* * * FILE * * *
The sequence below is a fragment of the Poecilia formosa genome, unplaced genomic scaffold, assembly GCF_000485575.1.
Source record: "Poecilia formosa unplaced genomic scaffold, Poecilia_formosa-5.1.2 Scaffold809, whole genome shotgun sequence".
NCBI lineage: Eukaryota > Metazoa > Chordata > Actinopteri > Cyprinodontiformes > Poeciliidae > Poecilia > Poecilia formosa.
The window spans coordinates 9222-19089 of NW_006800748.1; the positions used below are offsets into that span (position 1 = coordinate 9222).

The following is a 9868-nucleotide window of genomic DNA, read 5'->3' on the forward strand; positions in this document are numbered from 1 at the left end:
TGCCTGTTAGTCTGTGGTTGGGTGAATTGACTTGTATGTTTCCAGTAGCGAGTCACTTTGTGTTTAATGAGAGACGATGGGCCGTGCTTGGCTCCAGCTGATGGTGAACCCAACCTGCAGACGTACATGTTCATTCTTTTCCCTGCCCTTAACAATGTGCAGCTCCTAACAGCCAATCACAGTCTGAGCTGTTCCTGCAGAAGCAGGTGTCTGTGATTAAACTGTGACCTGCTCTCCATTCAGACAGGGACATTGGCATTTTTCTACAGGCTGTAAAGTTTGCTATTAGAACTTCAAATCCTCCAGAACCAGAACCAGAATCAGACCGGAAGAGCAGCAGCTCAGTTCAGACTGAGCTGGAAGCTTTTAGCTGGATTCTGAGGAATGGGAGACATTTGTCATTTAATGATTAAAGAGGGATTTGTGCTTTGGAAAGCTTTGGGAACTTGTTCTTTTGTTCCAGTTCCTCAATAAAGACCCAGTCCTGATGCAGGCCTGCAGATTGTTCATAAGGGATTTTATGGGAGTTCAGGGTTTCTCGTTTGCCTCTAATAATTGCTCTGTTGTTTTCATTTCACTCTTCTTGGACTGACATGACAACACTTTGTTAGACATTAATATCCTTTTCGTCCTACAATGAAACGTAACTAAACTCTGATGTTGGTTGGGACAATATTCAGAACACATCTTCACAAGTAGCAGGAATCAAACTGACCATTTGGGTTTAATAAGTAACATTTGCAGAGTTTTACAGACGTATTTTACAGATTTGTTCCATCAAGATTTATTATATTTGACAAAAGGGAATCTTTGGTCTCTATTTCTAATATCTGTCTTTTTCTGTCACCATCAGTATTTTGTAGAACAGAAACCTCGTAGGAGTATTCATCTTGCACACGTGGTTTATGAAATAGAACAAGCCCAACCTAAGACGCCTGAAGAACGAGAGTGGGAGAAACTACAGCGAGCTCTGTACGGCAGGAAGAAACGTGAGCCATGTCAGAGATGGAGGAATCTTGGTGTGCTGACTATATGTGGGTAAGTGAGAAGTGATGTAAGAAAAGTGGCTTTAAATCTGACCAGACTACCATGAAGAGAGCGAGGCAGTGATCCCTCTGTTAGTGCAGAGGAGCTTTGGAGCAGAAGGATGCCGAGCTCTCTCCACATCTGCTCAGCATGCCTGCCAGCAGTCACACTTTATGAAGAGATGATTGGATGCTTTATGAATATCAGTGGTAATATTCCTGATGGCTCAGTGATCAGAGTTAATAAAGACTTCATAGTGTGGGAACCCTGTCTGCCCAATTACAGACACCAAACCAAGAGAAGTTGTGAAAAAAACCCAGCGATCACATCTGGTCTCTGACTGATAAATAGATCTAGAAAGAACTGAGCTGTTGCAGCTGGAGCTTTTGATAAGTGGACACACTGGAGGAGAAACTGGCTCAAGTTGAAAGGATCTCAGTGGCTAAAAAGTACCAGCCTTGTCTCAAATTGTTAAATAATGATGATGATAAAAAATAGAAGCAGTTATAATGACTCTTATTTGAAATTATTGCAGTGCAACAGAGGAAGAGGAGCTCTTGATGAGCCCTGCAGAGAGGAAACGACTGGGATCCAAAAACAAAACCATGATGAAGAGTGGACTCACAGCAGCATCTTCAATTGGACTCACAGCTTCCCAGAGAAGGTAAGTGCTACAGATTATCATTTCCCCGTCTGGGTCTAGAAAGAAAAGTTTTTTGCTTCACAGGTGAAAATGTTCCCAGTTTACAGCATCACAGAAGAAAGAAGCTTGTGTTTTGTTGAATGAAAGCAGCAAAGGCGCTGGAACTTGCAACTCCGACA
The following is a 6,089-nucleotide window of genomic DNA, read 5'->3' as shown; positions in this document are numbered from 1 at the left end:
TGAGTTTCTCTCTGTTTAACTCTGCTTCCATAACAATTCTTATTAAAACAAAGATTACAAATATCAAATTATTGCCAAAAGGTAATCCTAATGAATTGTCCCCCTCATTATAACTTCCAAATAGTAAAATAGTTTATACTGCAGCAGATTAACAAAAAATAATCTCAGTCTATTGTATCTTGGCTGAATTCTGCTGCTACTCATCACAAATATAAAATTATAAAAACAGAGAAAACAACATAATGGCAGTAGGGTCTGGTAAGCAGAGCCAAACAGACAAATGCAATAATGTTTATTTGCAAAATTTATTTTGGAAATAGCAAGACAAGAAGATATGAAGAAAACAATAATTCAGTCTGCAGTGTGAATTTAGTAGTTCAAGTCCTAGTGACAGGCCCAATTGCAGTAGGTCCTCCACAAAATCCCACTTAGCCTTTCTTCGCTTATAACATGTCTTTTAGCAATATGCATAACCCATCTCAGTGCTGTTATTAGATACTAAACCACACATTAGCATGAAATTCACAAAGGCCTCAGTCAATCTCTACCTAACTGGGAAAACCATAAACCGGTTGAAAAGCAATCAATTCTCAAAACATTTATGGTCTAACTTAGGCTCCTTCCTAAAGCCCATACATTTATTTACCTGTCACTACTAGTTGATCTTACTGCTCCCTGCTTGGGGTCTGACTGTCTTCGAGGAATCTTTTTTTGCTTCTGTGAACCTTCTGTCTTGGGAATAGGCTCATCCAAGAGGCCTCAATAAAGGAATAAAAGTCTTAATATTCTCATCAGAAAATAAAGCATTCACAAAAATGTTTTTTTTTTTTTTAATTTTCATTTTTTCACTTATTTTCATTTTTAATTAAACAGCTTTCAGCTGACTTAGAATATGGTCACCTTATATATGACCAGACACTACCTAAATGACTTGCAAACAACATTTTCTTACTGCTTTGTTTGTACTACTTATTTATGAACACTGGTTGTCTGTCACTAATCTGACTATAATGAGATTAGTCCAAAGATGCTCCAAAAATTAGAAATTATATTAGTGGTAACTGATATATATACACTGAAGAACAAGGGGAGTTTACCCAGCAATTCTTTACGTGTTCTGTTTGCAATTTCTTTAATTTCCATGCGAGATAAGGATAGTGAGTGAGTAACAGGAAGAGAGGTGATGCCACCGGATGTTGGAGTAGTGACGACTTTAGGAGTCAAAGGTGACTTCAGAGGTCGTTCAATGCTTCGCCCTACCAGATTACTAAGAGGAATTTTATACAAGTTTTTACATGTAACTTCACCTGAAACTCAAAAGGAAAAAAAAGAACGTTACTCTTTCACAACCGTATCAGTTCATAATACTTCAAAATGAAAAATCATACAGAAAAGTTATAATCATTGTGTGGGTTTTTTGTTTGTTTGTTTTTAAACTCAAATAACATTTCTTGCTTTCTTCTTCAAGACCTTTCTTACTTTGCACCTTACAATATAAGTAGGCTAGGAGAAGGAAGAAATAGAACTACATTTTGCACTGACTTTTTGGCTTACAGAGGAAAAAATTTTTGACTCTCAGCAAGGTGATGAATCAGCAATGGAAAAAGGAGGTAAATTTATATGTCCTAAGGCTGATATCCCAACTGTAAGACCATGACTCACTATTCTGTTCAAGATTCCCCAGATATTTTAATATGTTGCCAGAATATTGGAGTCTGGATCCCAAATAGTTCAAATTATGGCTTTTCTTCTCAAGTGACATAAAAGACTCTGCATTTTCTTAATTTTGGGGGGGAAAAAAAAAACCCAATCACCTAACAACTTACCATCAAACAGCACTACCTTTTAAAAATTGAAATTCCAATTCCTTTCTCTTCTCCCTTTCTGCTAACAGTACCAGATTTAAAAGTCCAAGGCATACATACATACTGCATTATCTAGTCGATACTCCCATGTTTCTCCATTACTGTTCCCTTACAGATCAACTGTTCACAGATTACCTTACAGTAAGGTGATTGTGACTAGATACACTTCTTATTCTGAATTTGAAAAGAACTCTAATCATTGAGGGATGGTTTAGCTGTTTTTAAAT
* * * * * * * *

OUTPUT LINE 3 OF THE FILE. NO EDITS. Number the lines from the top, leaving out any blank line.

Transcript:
NCBI lineage: Eukaryota > Metazoa > Chordata > Actinopteri > Cyprinodontiformes > Poeciliidae > Poecilia > Poecilia formosa.